Broadcasting executive

Born: October 27, 1925;

Died: November 20, 2018

Monica Sims, who has died aged 93, shattered the BBC’s glass ceiling, working her way up from Editor of Woman’s Hour to become the first female Controller of Radio 4 and subsequently the first woman to hold the position of Director of Radio Programmes at the corporation.

After retiring from that position in 1984, she was commissioned to produce a report on women in BBC Management and found that there were only six in senior positions compared with 159 men, a situation that had changed little over the previous decade.

The Sims Report produced a list of recommendations to improve women’s lot, nearly all of which were adopted, including women-only management courses, job sharing, flexi-time and changes to appointment procedures, though she opposed positive discrimination as such.

The daughter of two teachers, she was born Monica Louie Sims in Gloucester in 1925, studied English at Oxford University and had early hopes of becoming an actress. She had a brief stint in repertory theatre and taught literature and drama before taking a job as a talks producer with the Home Service, the predecessor of Radio 4, in 1953.

Within a few years she had switched to television, returning to radio in 1964 as Editor of Woman’s Hour, where she sanctioned discussions on a series of subjects that challenged traditional notions of a woman’s place in society. She said she was effectively left to do her own thing, as few BBC bosses ever heard the show.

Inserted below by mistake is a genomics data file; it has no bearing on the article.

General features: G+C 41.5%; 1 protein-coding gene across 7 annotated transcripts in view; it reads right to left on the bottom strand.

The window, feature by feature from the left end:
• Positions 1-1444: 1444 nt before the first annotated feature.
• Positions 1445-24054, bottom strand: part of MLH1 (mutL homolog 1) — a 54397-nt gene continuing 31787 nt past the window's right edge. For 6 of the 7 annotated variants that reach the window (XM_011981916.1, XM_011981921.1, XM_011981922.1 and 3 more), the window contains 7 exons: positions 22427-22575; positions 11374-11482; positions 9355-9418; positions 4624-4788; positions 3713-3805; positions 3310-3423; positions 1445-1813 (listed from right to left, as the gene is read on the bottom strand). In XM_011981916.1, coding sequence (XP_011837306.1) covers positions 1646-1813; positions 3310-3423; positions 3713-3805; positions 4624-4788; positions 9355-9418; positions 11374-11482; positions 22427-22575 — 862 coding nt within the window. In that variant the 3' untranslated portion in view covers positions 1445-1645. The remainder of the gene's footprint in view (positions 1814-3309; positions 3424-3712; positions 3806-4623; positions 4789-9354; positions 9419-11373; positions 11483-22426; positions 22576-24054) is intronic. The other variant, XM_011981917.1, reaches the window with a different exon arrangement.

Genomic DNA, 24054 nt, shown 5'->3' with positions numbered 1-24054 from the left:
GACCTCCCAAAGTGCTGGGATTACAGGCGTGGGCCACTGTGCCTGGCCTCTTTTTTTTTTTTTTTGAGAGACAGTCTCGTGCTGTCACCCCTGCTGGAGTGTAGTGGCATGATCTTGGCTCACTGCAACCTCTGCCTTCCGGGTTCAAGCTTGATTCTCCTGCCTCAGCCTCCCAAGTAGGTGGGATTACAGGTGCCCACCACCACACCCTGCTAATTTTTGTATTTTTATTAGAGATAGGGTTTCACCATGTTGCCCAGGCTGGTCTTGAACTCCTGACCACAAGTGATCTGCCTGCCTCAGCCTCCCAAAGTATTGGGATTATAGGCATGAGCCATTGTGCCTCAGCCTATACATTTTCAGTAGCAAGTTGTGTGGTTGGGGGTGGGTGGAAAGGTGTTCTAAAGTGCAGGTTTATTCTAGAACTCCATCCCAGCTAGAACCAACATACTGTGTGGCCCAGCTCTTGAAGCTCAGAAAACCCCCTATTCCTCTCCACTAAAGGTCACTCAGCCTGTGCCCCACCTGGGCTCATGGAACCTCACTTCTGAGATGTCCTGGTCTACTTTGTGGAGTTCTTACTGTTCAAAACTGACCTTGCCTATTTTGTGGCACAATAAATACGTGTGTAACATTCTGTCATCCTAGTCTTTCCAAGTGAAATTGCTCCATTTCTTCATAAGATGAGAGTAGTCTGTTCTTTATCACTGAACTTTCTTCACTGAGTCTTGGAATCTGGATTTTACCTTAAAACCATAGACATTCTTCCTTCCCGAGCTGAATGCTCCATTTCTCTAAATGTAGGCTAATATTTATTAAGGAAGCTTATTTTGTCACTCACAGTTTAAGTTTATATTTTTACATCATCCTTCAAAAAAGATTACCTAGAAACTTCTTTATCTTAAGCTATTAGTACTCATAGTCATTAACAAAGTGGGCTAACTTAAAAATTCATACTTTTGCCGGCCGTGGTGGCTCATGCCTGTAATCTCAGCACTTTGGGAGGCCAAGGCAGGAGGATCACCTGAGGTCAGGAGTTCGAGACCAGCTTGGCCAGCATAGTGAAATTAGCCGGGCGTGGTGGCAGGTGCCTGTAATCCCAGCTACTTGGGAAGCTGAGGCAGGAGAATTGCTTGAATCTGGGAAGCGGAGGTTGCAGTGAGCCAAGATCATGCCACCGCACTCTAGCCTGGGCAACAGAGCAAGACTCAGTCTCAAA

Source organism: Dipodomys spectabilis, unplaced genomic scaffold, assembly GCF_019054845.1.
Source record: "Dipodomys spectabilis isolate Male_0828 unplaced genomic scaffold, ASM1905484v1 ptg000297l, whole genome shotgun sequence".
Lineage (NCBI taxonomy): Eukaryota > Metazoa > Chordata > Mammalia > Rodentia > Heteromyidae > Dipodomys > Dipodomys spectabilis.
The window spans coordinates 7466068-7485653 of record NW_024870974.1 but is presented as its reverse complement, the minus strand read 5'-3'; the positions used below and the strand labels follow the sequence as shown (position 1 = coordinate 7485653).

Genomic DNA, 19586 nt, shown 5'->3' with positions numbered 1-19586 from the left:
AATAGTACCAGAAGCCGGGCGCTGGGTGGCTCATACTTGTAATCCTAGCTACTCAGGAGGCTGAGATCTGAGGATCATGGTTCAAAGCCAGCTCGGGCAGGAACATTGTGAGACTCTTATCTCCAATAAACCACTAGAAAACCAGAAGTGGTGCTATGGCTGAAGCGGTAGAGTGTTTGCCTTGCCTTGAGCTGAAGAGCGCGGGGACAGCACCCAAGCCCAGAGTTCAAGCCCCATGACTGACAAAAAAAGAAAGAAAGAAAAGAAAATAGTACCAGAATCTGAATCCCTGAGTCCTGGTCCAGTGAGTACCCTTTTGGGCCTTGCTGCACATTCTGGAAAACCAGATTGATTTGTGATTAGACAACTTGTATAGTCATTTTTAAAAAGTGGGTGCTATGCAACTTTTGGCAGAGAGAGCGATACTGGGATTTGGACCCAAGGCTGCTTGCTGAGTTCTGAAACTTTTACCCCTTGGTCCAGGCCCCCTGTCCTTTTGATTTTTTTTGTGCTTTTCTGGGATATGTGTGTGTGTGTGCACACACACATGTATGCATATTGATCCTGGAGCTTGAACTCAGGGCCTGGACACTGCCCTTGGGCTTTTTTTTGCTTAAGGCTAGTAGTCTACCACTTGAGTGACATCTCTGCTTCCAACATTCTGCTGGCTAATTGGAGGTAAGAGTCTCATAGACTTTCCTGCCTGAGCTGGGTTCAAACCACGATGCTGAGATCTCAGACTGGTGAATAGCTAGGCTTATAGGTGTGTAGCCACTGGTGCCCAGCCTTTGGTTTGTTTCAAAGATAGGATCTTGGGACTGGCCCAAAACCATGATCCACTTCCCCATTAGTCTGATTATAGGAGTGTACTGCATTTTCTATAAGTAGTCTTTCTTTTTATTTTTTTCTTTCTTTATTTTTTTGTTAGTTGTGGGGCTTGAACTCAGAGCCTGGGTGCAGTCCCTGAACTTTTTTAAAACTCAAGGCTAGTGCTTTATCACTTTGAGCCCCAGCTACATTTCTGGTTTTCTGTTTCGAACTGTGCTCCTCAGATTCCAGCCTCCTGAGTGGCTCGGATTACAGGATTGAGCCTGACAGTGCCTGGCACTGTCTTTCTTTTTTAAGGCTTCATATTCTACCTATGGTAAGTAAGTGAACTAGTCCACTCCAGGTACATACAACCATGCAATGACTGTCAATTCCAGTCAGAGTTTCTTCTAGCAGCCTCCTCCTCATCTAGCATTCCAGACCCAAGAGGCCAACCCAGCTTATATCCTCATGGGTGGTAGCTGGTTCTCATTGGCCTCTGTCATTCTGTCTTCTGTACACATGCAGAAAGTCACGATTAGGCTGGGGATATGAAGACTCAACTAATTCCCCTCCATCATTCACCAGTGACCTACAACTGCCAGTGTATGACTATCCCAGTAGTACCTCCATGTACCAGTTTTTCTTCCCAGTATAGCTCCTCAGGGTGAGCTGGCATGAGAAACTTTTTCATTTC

And while she was challenging established thinking on air there was little evidence of change within the corporation itself and she recalled that she would often be the only woman at management meetings. She described the atmosphere in the BBC in the 1960s as being like “a civilised man’s club in which women were courteously acknowledged, but not promoted to real positions of power”.

She became head of children’s television in 1967, dumping Sooty and introducing Newsround. But the real breakthrough came in 1978 when she was appointed Controller of Radio 4, where she fought to strengthen its identity in the face of budget cuts and a threat to its very existence.

She once defined her vision of the station as “surprise, through different perspectives on life through satire, poetry, storytelling, songs, argument, defining ideas, contact with opinion formers, writers, scientists, historians, philosophers and imaginative stimulus through works of art, music, drama, literature.”

BBC producer Piers Plowright wrote in 2007: “Monica Sims, whom I remember with great affection and admiration, never a hair out of place, always elegant but with steel running through her, put what Radio 4 had become by the 1980s perfectly… In other words, a rich mix, like the one that still draws and surprises listeners.

“Alongside the established and respected blockbusters, The Archers, Today, Any Questions, Woman’s Hour (itself, subtly and powerfully changed over the years), The World at One, Analysis, Desert Island Discs and so on, lurk the one-off plays, the montage features, the idiosyncratic talks, the subversive comedy…”

Sims became an OBE in 1971 and after leaving BBC served as Vice-President of the British Board of Film Classification and Director of Production at the Children’s Film and Television Foundation. Some of the proposals in the Sims Report were designed to accommodate women who wanted to combine careers and family, though Sims herself never married or had children.

Brian Pendreigh